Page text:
In the 1970s, infection control and prevention became a specialty in it's own right. Since then, the role and expertise of the individual tasked with preventing and controlling infections has grown and evolved. Originally, individuals charged with hospital infection control typically had a nursing background and executed tasks closely related to a clinical nurse specialist - supervision, education, reporting, and clinical expertise. However, recent changes in accountability and hospital finance management have spurred an expansion of duties for this individual, now more appropriately called an "Infection Preventionist." What do these individuals do in a hospital? What are their job expectations and core competencies? Join us as we explore this vital profession within the field of healthcare.
In 2012, the Association of Professionals in Infection Control (APIC) presented a Competency Model for Infection Preventionists (IPs), with six core competencies identified by the Certification Board of Infection Control and Epidemiology (CBIC).
Identification of Infectious Disease Processes
The IP has to know everything about pathogens: Types, where they thrive, which tests identify them, and how to eliminate them from patients and surfaces. This means the IP is engaged in clinical, laboratory, environmental, and pharmaceutical activities.
Surveillance and Epidemiological Investigations
Daily activities for the IP involve surveillance and monitoring of infection prevention protocols. This means collecting and analyzing data and taking steps if any red flags are spotted. In the event of an outbreak, the IP conducts the investigation, including collecting data and communicating with external agencies.
Preventing/Controlling the Transmission of Infectious Agents
The IP develops, reviews, and updates the facility's protocols and procedures for infection control and prevention. This includes disaster planning and, in some cases, preparing for threats such as bioterrorism. But the major work goes into the creation, communication, and implementation of daily protocols involving hand hygiene, environmental and device cleaning, patient isolation and transfer, immunization, and even construction/renovation procedures.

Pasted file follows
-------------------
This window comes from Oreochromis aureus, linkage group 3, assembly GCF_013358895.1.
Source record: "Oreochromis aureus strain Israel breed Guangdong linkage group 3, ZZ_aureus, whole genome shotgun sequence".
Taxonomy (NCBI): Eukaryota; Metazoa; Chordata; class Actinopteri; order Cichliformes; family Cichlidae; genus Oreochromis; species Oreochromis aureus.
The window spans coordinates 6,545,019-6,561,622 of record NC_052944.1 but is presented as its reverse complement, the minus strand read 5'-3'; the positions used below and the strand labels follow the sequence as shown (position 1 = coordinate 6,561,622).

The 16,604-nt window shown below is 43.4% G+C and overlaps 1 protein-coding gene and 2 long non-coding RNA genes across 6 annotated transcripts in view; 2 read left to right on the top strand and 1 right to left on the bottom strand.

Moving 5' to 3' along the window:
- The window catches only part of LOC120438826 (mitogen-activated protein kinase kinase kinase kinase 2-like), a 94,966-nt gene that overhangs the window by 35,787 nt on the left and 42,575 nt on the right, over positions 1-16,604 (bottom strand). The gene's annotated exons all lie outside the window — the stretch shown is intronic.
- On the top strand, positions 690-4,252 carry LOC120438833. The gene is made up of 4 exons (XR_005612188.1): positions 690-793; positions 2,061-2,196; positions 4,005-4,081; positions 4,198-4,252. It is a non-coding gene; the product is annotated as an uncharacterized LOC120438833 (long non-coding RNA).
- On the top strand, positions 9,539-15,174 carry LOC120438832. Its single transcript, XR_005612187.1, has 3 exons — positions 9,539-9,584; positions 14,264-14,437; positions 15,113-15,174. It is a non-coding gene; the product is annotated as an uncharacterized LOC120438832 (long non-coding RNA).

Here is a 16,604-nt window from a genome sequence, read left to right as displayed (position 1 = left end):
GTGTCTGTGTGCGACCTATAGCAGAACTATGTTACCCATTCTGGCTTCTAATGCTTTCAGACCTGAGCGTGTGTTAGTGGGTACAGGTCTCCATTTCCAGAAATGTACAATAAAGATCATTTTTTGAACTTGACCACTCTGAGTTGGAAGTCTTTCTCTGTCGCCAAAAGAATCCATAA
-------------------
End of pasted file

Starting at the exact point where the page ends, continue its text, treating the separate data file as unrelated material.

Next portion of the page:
Often, the IP is also responsible for occupational health issues such as immunizations, exposure response, and risk assessment. The IP will be the key liaison with a hospital's occupational health department whenever communicable diseases are involved.
Management and Communication (Leadership)
It is impossible to overstate the importance of this core competency to the IP and her/his facility. The IP performs risk assessments, action plans, cost benefit analyses, and measurement goals. The head IP and staff are instrumental in not only the planning of infection control programs, but their implementation and monitoring. This involves significant staff training, but also the responsibility of motivating the entire hospital staff to be engaged in infection control; the IP is instrumental in creating a culture that supports infection control efforts.
Education and Research
In an ever-evolving field, the IP must stay abreast of current research in infection control, as well as new products and interventions that are available. They must then transfer their knowledge to their staff as well as to the facility staff as a whole. Summarizing current clinical findings, preparing caregivers for home-based infection control, presenting data and reports to the hospital C-suite or Board -- the IP is always a teacher.
As you can see, the hospital IP is a versatile leader whose central mission is ensuring patient safety. The position demands expertise in microbiology, epidemiology, statistics, human resources, education, public policy, and clinical practice. To say they wear many hats is to put it mildly! In the ongoing battle against dangerous pathogens, the IP is drill sergeant, bunk mate, soldier, medic, general and diplomat.
In a future post, we'll discuss the training and certifications required to become an IP. Stay tuned!